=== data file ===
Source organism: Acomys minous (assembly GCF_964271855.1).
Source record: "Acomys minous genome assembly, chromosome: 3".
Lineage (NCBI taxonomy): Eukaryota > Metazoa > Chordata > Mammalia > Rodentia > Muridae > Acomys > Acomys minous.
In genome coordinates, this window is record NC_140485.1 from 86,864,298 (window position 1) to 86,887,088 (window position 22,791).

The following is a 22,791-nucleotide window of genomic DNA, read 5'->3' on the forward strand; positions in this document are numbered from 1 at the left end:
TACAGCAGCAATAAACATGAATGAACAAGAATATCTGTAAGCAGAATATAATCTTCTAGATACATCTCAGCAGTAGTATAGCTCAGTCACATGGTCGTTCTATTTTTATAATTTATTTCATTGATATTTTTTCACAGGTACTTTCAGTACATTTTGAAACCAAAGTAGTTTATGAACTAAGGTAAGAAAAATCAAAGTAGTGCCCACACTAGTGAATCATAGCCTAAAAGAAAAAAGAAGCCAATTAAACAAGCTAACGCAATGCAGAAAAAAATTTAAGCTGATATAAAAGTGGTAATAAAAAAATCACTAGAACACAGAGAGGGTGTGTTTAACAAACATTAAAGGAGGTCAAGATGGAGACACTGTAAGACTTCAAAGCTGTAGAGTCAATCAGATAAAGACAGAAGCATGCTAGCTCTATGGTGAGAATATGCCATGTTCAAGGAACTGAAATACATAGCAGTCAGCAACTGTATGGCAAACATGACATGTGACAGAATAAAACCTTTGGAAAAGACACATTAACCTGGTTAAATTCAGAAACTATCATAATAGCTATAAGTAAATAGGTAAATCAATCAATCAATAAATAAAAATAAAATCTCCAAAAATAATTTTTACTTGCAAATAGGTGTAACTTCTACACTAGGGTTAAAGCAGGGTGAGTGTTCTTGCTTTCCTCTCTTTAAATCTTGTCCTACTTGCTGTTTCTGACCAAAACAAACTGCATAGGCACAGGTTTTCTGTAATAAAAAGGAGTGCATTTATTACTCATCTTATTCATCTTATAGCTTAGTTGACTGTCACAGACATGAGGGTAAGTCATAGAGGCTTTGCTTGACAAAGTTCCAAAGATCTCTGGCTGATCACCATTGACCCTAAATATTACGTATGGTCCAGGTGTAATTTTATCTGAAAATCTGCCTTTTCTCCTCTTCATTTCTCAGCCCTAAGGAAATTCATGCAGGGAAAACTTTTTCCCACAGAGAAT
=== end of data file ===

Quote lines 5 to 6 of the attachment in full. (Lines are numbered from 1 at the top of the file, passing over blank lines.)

The following is a 22,791-nucleotide window of genomic DNA, read 5'->3' on the forward strand; positions in this document are numbered from 1 at the left end:
TACAGCAGCAATAAACATGAATGAACAAGAATATCTGTAAGCAGAATATAATCTTCTAGATACATCTCAGCAGTAGTATAGCTCAGTCACATGGTCGTTCTATTTTTATAATTTATTTCATTGATATTTTTTCACAGGTACTTTCAGTACATTTTGAAACCAAAGTAGTTTATGAACTAAGGTAAGAAAAATCAAAGTAGTGCCCACACTAGTGAATCATAGCCTAAAAGAAAAAAGAAGCCAATTAAACAAGCTAACGCAATGCAGAAAAAAATTTAAGCTGATATAAAAGTGGTAATAAAAAAATCACTAGAACACAGAGAGGGTGTGTTTAACAAACATTAAAGGAGGTCAAGATGGAGACACTGTAAGACTTCAAAGCTGTAGAGTCAATCAGATAAAGACAGAAGCATGCTAGCTCTATGGTGAGAATATGCCATGTTCAAGGAACTGAAATACATAGCAGTCAGCAACTGTATGGCAAACATGACATGTGACAGAATAAAACCTTTGGAAAAGACACATTAACCTGGTTAAATTCAGAAACTATCATAATAGCTATAAGTAAATAGGTAAATCAATCAATCAATAAATAAAAATAAAATCTCCAAAAATAATTTTTACTTGCAAATAGGTGTAACTTCTACACTAGGGTTAAAGCAGGGTGAGTGTTCTTGCTTTCCTCTCTTTAAATCTTGTCCTACTTGCTGTTTCTGACCAAAACAAACTGCATAGGCACAGGTTTTCTGTAATAAAAAGGAGTGCATTTATTACTCATCTTATTCATCTTATAGCTTAGTTGACTGTCACAGACATGAGGGTAAGTCATAGAGGCTTTGCTTGACAAAGTTCCAAAGATCTCTGGCTGATCACCATTGACCCTAAATATTACGTATGGTCCAGGTGTAATTTTATCTGAAAATCTGCCTTTTCTCCTCTTCATTTCTCAGCCCTAAGGAAATTCATGCAGGGAAAACTTTTTCCCACAGAGAAT